You might be thinking, why is it necessary when I can crop the picture before I post it on social media? Aha, the point of this camera’s DNA is that you don’t need to. Straight out of the camera and straight into the cloud.

2) Stabilised for low-light photography

The IBIS mechanism is new to the X100 line, and it’s understandable why it took this long to develop. Despite the complexity, the trade-off is relatively minor — 2 mm thicker and an additional 43 grams of weight. 

I don’t think they could have gone heavier or thicker; this is the edge of what makes a comfortable form factor. One-handed shooting is a little trickier, but you can always get a thumb grip or grip accessory. Is it a fair trade-off, though? I think it is.

It’s noticeably more forgiving to shoot pictures at night. (Reala Ace film simulation)

The X100VI is quite forgiving when you shoot at 1-second shutter speeds handheld. IBIS makes taking portraits in dark places more manageable, and you can capture creative photos with moving subjects without a tripod.

However, when you turn off the camera, you can feel and hear the mechanism moving around, which is quite unsettling. I’m unsure if FujiFilm can lock it in place with a software update. To be fair, I dropped the camera once with the camera powered down, and it continued to function normally with no discernable issue with the IBIS, so at least it’s not that fragile. Please don’t drop yours.

3) Does this camera need video?

If you consider that the core design of this camera was conceived in 2010 or earlier with stills in mind, I’d be surprised they were thinking of a camera that could be a hybrid monster in a decade when the tech matures. 

The irony is that the X100VI is surprisingly excellent as a video camera now that it has an effective IBIS system onboard. Being able to shoot in 6.2K resolution is certainly overkill for most people looking for a casual camera, but carrying a camera with all bases covered isn’t bad. However, 6.2K and 4K HQ have a 1.23x crop, while  4K 60p has a 1.14 crop, which is pretty normal.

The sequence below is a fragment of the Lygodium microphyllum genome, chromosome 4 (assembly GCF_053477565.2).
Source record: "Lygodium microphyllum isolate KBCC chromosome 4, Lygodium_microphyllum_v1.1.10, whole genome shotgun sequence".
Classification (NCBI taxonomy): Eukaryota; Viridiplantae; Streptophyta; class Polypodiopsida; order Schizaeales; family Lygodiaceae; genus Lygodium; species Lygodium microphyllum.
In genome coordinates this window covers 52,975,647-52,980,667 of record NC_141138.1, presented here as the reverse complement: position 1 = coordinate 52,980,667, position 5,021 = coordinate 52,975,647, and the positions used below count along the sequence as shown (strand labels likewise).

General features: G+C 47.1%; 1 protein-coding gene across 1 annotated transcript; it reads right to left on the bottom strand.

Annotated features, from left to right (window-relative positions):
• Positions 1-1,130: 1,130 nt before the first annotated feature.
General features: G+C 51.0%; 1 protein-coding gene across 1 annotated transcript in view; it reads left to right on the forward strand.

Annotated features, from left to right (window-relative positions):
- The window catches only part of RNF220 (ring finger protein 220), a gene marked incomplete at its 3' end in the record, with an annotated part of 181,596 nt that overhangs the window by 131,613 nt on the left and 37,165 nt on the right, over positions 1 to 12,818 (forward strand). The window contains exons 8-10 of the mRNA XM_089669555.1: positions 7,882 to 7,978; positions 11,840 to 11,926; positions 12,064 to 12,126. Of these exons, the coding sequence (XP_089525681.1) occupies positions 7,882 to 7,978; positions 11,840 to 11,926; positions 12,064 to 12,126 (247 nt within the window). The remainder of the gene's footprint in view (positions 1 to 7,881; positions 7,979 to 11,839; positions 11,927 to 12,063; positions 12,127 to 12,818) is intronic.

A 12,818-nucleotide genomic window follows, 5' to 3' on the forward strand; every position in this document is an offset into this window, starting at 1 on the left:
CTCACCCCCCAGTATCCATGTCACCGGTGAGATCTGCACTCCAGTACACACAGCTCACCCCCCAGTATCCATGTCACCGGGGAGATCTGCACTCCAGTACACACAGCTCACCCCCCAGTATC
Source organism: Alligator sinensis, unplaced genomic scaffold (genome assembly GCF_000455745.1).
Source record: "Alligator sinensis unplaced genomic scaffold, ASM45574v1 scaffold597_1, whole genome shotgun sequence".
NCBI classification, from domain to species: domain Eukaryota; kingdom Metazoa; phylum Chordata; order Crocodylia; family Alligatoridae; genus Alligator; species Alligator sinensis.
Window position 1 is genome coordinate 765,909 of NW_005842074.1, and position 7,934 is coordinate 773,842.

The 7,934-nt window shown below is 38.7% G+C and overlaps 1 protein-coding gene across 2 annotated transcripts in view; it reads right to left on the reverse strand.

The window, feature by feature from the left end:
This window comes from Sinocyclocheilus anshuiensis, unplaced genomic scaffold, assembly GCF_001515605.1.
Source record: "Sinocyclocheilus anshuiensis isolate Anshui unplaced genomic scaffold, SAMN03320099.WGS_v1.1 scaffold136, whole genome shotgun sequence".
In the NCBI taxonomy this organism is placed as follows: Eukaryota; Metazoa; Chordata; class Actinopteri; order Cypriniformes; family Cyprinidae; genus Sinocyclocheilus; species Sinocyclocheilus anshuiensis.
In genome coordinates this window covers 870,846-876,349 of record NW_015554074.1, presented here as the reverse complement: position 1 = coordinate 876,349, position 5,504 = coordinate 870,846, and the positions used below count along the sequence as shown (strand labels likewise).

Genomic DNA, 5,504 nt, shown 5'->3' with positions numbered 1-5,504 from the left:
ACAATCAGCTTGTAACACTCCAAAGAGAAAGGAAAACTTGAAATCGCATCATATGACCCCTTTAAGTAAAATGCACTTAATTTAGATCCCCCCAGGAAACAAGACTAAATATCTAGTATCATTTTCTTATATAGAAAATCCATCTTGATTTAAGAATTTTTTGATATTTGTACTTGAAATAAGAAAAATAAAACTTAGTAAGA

It’s not a sports photography camera by any means, but it does well enough in dealing with motion. (Reala Ace film simulation)

On top of that, you can use film simulations along with F-Log, and the onboard microphone also records with good clarity. In that sense, this (not so) little sidearm is great for travel and social media, isn’t it? The rolling shutter is visible, but I think it’s still usable, so long as you don’t get too ambitious. Think of scenic montages and all that moody stuff; this camera is more vibes than action.

If you want to hook up a microphone, know that the microphone jack is of the less common 2.5mm variety and is located on the camera’s right side. You must mount the ensemble to a gimbal or something similar to operate correctly.

4) A more capable everyday camera

In addition, the X100VI is equipped with a host of minor quality-of-life upgrades. Firstly, the LCD now flips down 45º compared to 35º in the X100V, giving you a little more top-down visibility while shooting from higher angles. 

The fifth-generation X-processor brings its AI autofocus features, including face and eye detection, identification of birds and vehicles, and the like. It’s not on the same level as Canon and Sony in terms of speed and stickiness, but it’s pretty effective for most use cases.

Pull it out for everyday shots — it can do it all; portraits even. (Reala Ace film simulation)

The X100VI now has a super-fast electronic shutter that can reach speeds of 1/180000. This feature is handy for controlling overexposure in extremely bright conditions. When paired with the trusty, built-in Neutral Density filter (4 stops), the X100VI is pretty versatile in handling a variety of lighting conditions, especially sunny ones — you don’t need to pack an ND filter along.

One (size fits all) for the streets

And that fact about the built-in ND filter is a prime example of what makes the X00VI lovable: If you want to document everyday life with a good camera, the X100VI has everything in one convenient, compact package. You don’t have to worry about whether or not your camera can do the job — bring it along and simply think about shooting pictures.